Hunting the Silver Bullet

Prospect high grading does have an effect – an increased commercial success ratio as demonstrated by the Norwegian continental shelf.
This article appeared in Vol. 14, No. 3 - 2017


In 1978 – that is, almost 40 years ago – Exxon decided not to apply for the acreage that later was revealed to host the largest oil and gas field in the entire North Sea. We now know that originally recoverable reserves in the Troll field were 11 Bboe. According to an unauthorised source, the supermajor did a detailed de-risking of the prospect. The local exploration team had identified a structural trap associated with an extensive flat spot that crosscut stratigraphy. Using a ‘silver bullet’ procedure, the overall rock volume was considered by the headquarters to be too large to be “believable”. The prospect was thus downgraded. 

It is now safe to conclude that the silver bullet procedure showed a fatal flaw. The lesson learned is that silver bullets can misfire. Nevertheless, on the Norwegian continental shelf (NCS) we continue to drill dry wells more often than previously. 

In the NCS Exploration conference in Oslo in May, Westwood Global Energy Group presented data showing that commercial success rates (CSR) averaged 34% from 2008 to 2011, but from 2012 onwards CSR rates have averaged only 24%. Pre-tax drilling finding costs increased from US$ 4.93 to US$ 6.06/boe from the first to the second period. This is bad news and may reduce value for the oil companies. 2015 was particularly bad, with CSR reaching a low of 9%. 

Also, certain lower risk plays, such as the Jurassic plays in the Northern North Sea and the Norwegian Sea that had been delivering commercial success rates in the 34–50% range, were found to have significantly underperformed, with average commercial success rates of only 24%.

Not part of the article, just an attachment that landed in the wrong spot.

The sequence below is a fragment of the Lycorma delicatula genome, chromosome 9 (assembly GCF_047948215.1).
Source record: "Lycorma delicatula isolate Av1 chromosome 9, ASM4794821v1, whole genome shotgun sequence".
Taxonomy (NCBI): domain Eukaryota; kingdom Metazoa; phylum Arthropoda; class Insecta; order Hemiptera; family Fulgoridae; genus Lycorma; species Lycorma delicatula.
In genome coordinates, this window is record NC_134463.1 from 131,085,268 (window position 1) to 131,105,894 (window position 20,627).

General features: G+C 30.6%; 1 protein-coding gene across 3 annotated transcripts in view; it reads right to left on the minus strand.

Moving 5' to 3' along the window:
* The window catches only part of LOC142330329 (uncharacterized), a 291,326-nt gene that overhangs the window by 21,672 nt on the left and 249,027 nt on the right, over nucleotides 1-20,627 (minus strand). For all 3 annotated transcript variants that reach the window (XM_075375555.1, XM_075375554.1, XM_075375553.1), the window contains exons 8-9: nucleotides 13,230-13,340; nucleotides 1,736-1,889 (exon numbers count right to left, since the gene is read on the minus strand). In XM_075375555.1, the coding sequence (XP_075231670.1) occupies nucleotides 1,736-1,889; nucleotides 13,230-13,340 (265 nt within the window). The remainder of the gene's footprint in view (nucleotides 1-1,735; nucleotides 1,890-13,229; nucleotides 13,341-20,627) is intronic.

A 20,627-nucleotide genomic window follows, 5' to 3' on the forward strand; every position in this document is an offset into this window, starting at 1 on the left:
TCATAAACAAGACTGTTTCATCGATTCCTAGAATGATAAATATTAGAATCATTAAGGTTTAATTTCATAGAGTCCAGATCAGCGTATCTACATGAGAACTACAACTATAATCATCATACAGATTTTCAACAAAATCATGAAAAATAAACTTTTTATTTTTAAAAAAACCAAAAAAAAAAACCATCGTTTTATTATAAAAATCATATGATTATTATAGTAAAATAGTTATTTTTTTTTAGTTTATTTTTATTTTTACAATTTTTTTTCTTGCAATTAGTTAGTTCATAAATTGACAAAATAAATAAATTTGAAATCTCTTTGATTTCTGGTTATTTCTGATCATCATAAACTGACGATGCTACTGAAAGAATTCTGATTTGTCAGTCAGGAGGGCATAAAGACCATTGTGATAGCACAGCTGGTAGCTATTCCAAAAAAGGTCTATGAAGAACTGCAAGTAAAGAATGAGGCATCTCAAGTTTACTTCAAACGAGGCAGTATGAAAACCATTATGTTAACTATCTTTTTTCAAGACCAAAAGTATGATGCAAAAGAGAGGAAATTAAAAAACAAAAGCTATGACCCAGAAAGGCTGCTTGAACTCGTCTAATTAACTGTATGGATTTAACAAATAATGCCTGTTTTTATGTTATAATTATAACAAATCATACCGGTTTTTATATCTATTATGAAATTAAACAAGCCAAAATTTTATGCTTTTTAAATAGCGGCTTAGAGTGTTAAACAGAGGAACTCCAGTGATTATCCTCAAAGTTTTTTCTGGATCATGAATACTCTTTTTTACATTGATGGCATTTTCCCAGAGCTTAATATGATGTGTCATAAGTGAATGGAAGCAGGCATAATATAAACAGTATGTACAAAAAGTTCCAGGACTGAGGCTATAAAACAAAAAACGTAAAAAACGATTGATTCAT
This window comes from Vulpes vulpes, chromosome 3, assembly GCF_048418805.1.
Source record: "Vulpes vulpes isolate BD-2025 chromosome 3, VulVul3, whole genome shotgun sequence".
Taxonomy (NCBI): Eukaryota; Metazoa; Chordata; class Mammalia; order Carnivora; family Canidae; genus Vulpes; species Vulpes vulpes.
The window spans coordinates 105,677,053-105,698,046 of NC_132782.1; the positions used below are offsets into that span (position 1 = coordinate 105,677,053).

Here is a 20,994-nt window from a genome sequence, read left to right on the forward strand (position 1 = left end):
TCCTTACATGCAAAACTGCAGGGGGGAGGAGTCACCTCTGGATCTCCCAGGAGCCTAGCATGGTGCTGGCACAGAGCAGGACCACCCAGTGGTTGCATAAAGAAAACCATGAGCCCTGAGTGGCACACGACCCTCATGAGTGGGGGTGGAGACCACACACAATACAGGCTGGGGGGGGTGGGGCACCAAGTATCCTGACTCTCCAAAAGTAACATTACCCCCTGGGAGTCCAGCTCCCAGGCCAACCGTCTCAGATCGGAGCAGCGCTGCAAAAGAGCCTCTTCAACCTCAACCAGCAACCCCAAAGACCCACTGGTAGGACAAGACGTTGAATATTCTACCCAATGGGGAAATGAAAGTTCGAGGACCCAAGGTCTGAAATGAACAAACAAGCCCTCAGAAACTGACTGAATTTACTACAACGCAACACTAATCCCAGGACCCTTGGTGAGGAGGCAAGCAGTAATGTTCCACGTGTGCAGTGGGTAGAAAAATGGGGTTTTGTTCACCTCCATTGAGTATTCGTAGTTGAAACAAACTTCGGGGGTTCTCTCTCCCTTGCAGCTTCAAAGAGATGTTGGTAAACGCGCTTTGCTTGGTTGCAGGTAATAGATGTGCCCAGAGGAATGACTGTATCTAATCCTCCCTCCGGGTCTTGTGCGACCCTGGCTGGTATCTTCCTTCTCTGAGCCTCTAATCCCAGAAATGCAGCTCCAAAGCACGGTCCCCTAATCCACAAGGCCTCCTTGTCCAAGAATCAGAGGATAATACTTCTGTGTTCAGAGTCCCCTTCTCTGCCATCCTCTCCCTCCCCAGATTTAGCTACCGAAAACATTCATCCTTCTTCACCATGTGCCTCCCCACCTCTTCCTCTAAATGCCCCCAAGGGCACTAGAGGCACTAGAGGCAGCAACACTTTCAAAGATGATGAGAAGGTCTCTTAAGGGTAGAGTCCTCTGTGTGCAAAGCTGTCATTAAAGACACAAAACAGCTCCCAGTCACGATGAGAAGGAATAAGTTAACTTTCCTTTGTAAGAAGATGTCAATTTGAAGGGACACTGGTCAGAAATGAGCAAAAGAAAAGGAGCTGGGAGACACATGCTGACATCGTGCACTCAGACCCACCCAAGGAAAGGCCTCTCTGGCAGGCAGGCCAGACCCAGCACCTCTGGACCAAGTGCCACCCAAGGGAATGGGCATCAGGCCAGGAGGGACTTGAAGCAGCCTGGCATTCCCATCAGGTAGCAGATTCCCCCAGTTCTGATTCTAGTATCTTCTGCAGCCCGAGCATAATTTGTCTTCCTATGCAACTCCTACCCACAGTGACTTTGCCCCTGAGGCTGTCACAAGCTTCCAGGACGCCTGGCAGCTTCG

This is happening in spite of significant improvements in imaging and the introduction and improvements of several ‘revolutionary’ de-risking tools, some of which were expected to be silver bullets, as well as increased geological understanding. 

With a significantly lower well count in 2016, however, success rates improved across all pre-drill risk categories in 2016, meaning – Westwood says – that prospect high grading has been having an effect. This does not mean that the silver bullet has been found. Rather, it is tempting to conclude that risk awareness has increased with a lower oil price.

  • The very first oil discovery on the Norwegian continental shelf was made exactly 50 years ago. On 24 May 1967, Exxon found oil in Palaeocene sandstones, later to be recognised as turbidites and injectites. As indicated by this seismic line, there was certainly no silver bullet involved in targeting the prospect. (Source: ExxonMobil)


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